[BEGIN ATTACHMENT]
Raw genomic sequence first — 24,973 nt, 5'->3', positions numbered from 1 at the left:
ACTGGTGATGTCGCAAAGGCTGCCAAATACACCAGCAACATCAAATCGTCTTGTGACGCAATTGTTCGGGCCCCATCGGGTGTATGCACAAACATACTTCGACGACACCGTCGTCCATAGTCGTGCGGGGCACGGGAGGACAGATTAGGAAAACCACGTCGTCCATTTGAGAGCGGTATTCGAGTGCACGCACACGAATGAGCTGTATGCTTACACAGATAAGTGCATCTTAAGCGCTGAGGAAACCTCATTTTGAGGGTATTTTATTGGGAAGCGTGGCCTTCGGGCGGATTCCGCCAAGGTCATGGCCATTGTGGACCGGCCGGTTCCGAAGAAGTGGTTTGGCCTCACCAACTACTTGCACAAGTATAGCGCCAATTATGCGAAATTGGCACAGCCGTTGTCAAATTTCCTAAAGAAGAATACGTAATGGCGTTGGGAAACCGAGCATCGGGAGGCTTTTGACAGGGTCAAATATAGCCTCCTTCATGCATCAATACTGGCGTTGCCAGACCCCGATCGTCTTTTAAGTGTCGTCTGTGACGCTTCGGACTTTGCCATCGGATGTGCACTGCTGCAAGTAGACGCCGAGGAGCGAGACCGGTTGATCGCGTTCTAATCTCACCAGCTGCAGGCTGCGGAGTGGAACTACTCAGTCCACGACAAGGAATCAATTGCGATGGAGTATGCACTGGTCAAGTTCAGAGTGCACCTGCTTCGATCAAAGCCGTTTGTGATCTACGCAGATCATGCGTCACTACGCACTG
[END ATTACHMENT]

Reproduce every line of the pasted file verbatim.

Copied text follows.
Raw genomic sequence first — 24,973 nt, 5'->3', positions numbered from 1 at the left:
ACTGGTGATGTCGCAAAGGCTGCCAAATACACCAGCAACATCAAATCGTCTTGTGACGCAATTGTTCGGGCCCCATCGGGTGTATGCACAAACATACTTCGACGACACCGTCGTCCATAGTCGTGCGGGGCACGGGAGGACAGATTAGGAAAACCACGTCGTCCATTTGAGAGCGGTATTCGAGTGCACGCACACGAATGAGCTGTATGCTTACACAGATAAGTGCATCTTAAGCGCTGAGGAAACCTCATTTTGAGGGTATTTTATTGGGAAGCGTGGCCTTCGGGCGGATTCCGCCAAGGTCATGGCCATTGTGGACCGGCCGGTTCCGAAGAAGTGGTTTGGCCTCACCAACTACTTGCACAAGTATAGCGCCAATTATGCGAAATTGGCACAGCCGTTGTCAAATTTCCTAAAGAAGAATACGTAATGGCGTTGGGAAACCGAGCATCGGGAGGCTTTTGACAGGGTCAAATATAGCCTCCTTCATGCATCAATACTGGCGTTGCCAGACCCCGATCGTCTTTTAAGTGTCGTCTGTGACGCTTCGGACTTTGCCATCGGATGTGCACTGCTGCAAGTAGACGCCGAGGAGCGAGACCGGTTGATCGCGTTCTAATCTCACCAGCTGCAGGCTGCGGAGTGGAACTACTCAGTCCACGACAAGGAATCAATTGCGATGGAGTATGCACTGGTCAAGTTCAGAGTGCACCTGCTTCGATCAAAGCCGTTTGTGATCTACGCAGATCATGCGTCACTACGCACTG